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Below are pictures of my project for June of 2002. I have a 70's vintage "Touch Lamp" that has long since lost its touch-on/touch-off capability. It consists of a white, 12" globe sitting on top of a chrome column that is about 5" in diameter. My idea for this project is to create a 12" segmented sphere as a new base to go under the 12" globe. This is my first project making significant use of the new Segment Design capability of the Segmented Project Planner. It features a 1-1/2" band around the middle built up from a 6x6 segment design and two checkerboard rings. The base wood is Maple with the accent pieces coming from Mahogany, Birch Heartwood, and Yellow Heart.

Since I'm attempting to make a true sphere, the process starts with a drawing shown in Picture 1. A significant difference in this drawing is that it does not call out the widths of the segments in each layer; the measurements consist of only the outer diameter for each layer. I used the new AutoBowl function of the Segmented Project Planner to convert these dimensions into those used in the program to compute segment widths and lengths.

Picture 2 shows one of the glued up rings that make up the Segment Design band around the middle. It shows a slightly different use of the tourniquet clamping method. I had to do it this way because the ring was too thin, 1/4", to do my standard tourniquet method.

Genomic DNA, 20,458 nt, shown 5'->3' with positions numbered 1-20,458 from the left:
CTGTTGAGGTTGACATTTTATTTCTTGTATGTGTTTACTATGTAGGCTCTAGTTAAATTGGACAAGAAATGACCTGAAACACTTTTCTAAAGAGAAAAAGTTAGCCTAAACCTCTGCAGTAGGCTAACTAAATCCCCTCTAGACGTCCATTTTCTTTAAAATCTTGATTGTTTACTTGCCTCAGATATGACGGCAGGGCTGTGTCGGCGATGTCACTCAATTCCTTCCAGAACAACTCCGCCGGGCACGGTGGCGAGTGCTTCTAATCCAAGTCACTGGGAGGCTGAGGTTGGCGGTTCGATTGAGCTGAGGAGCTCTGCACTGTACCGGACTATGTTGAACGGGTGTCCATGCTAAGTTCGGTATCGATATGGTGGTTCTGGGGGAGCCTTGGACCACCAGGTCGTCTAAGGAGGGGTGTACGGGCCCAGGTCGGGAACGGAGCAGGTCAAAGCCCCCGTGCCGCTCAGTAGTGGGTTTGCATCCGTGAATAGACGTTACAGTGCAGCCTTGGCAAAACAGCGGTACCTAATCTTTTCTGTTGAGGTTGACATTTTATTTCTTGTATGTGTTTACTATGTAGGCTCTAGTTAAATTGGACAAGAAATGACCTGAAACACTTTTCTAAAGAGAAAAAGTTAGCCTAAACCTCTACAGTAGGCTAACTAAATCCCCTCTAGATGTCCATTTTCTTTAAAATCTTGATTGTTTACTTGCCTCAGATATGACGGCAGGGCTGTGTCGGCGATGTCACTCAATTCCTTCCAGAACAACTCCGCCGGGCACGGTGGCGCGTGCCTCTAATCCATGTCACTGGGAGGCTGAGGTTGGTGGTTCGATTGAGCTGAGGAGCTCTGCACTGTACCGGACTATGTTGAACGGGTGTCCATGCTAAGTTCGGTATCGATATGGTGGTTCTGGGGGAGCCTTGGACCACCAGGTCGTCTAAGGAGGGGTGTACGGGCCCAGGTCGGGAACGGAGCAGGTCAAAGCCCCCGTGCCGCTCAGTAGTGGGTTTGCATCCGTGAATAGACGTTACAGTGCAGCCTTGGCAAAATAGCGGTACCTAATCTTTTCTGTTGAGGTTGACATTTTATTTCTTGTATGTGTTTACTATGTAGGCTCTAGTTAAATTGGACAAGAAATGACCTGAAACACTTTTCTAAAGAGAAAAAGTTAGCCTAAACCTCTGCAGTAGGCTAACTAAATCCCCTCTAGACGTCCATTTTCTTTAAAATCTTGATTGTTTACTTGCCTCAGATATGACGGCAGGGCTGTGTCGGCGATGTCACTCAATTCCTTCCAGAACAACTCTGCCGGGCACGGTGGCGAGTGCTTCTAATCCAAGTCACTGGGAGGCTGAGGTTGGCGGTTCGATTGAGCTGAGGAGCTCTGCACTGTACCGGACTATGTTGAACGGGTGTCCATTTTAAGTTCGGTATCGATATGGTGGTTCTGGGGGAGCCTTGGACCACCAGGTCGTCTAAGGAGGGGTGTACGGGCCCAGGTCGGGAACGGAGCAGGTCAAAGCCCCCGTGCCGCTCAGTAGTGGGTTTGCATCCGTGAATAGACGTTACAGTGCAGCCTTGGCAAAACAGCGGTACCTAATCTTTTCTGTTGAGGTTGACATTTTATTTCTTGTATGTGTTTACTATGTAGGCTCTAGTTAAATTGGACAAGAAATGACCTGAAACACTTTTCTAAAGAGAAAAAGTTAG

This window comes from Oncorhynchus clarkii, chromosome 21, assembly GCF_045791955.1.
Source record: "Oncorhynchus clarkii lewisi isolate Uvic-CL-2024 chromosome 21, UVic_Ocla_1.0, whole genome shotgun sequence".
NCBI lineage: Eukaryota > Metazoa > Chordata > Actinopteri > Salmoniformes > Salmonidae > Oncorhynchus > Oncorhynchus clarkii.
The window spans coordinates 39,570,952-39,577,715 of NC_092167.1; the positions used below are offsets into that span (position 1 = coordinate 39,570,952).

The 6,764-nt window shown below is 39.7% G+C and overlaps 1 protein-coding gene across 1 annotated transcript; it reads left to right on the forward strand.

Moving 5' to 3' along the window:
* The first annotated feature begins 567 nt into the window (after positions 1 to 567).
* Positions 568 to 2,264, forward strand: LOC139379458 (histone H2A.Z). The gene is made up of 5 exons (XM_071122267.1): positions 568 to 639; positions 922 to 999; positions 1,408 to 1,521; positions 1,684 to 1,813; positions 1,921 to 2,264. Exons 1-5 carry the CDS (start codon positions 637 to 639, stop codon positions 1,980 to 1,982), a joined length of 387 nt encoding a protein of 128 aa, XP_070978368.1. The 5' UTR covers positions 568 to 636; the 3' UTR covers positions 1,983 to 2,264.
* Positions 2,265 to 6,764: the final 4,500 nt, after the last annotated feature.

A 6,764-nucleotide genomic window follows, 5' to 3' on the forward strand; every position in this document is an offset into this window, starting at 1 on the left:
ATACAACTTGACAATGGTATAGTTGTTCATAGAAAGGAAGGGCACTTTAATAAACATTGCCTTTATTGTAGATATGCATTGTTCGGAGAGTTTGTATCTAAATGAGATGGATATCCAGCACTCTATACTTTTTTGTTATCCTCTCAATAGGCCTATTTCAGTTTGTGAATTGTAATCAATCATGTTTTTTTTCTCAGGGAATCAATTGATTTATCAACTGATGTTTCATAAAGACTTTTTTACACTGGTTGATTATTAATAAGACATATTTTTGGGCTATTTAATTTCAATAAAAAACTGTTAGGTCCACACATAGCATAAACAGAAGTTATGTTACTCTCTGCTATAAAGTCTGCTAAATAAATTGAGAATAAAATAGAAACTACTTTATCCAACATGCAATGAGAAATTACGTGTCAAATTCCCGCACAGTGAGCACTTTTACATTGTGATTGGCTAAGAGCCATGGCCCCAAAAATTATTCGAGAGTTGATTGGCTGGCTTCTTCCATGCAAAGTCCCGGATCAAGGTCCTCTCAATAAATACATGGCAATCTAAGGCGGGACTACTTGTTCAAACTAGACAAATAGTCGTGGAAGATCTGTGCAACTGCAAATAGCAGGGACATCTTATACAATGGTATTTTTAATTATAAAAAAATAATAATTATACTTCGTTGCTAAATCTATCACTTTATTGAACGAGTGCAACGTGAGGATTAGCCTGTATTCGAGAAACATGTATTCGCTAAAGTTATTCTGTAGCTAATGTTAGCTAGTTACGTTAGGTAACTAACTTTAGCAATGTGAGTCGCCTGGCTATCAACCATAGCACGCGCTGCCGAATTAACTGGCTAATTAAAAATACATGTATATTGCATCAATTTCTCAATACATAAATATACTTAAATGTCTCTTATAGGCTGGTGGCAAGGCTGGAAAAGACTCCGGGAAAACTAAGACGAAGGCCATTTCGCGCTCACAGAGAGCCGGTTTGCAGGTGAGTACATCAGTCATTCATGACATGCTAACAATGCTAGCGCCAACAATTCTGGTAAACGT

In Picture 3 we see the center ring of the band around the middle of the sphere with two sandwich rings under it along with a couple of sandwiches for making the checkerboard ring and the segments for making the four other rings needed to make up the center band. In quilting, this use of sandwiches is known as "strip piecing".

Picture 1

Picture 2

Picture 3

In Picture 4, I've stacked up all 19 rings of the project to see what it will look like. I haven't done the flattening work yet, so it's a little taller than it will be in the end.

The next step is a long session on the drum sander to get the layers flat and the right height. While I was doing the flattening, I discovered that I had made a mistake while assembling one of the checkerboard rings. In a section where the contrast between the two wood types wasn't that significant, I managed to get one segment up side down. Bummer! My wife came up with a solution. She said, "Why not cut out the bad segment and glue in a replacement". Well, it worked. I cleaned up the outsides of the joints on either side of the bad segment so it would lay flat against the miter fence, cut one side, flipped the ring over, and cut the other side. Then I glued in the replacement and finished up the flattening exercise. Picture 5 shows how you would set up for the first cut and Picture 6 shows the repaired ring. You might be able to just make out the slightly wider glue joint.

Picture 4

Picture 5

Picture 6

Norm Abrams ("The New Yankee Workshop") is fond of saying that you can never have too many clamps. Picture 7 speaks volumes on this subject while gluing together the first two sub-rings in the central band around the sphere.